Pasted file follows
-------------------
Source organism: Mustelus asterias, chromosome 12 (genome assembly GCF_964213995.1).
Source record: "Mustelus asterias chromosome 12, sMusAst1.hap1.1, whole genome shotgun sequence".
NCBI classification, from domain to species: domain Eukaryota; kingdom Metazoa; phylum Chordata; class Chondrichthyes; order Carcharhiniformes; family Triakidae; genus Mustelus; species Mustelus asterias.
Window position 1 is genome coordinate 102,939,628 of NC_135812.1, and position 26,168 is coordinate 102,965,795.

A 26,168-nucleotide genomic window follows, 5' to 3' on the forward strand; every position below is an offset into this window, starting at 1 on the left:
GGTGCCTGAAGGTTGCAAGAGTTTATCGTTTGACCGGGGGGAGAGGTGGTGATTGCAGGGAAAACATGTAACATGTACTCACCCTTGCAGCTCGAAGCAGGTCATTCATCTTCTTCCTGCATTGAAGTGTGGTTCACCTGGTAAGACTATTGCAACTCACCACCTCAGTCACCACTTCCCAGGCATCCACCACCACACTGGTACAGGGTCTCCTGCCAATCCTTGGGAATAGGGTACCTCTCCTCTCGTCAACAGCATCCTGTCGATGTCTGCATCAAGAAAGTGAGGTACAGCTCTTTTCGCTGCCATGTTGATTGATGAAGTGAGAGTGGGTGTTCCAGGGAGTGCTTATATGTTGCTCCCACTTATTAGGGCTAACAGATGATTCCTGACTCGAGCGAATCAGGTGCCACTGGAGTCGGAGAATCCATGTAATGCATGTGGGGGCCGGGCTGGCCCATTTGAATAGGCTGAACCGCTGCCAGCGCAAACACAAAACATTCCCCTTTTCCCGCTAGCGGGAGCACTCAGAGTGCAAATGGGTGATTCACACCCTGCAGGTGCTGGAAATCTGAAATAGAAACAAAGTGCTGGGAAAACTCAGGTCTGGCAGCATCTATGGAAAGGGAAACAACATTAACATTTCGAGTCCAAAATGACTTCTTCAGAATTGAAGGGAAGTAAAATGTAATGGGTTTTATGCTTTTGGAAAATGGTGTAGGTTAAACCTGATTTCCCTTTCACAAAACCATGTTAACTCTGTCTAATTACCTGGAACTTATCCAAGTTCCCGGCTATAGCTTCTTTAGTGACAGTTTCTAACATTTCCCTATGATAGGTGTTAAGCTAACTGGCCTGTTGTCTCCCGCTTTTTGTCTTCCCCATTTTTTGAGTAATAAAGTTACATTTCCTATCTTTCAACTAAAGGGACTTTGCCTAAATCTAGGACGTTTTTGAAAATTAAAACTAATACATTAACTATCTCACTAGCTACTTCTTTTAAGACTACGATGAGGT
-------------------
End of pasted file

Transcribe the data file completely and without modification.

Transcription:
Source organism: Mustelus asterias, chromosome 12 (genome assembly GCF_964213995.1).
Source record: "Mustelus asterias chromosome 12, sMusAst1.hap1.1, whole genome shotgun sequence".
NCBI classification, from domain to species: domain Eukaryota; kingdom Metazoa; phylum Chordata; class Chondrichthyes; order Carcharhiniformes; family Triakidae; genus Mustelus; species Mustelus asterias.
Window position 1 is genome coordinate 102,939,628 of NC_135812.1, and position 26,168 is coordinate 102,965,795.

A 26,168-nucleotide genomic window follows, 5' to 3' on the forward strand; every position below is an offset into this window, starting at 1 on the left:
GGTGCCTGAAGGTTGCAAGAGTTTATCGTTTGACCGGGGGGAGAGGTGGTGATTGCAGGGAAAACATGTAACATGTACTCACCCTTGCAGCTCGAAGCAGGTCATTCATCTTCTTCCTGCATTGAAGTGTGGTTCACCTGGTAAGACTATTGCAACTCACCACCTCAGTCACCACTTCCCAGGCATCCACCACCACACTGGTACAGGGTCTCCTGCCAATCCTTGGGAATAGGGTACCTCTCCTCTCGTCAACAGCATCCTGTCGATGTCTGCATCAAGAAAGTGAGGTACAGCTCTTTTCGCTGCCATGTTGATTGATGAAGTGAGAGTGGGTGTTCCAGGGAGTGCTTATATGTTGCTCCCACTTATTAGGGCTAACAGATGATTCCTGACTCGAGCGAATCAGGTGCCACTGGAGTCGGAGAATCCATGTAATGCATGTGGGGGCCGGGCTGGCCCATTTGAATAGGCTGAACCGCTGCCAGCGCAAACACAAAACATTCCCCTTTTCCCGCTAGCGGGAGCACTCAGAGTGCAAATGGGTGATTCACACCCTGCAGGTGCTGGAAATCTGAAATAGAAACAAAGTGCTGGGAAAACTCAGGTCTGGCAGCATCTATGGAAAGGGAAACAACATTAACATTTCGAGTCCAAAATGACTTCTTCAGAATTGAAGGGAAGTAAAATGTAATGGGTTTTATGCTTTTGGAAAATGGTGTAGGTTAAACCTGATTTCCCTTTCACAAAACCATGTTAACTCTGTCTAATTACCTGGAACTTATCCAAGTTCCCGGCTATAGCTTCTTTAGTGACAGTTTCTAACATTTCCCTATGATAGGTGTTAAGCTAACTGGCCTGTTGTCTCCCGCTTTTTGTCTTCCCCATTTTTTGAGTAATAAAGTTACATTTCCTATCTTTCAACTAAAGGGACTTTGCCTAAATCTAGGACGTTTTTGAAAATTAAAACTAATACATTAACTATCTCACTAGCTACTTCTTTTAAGACTACGATGAGGT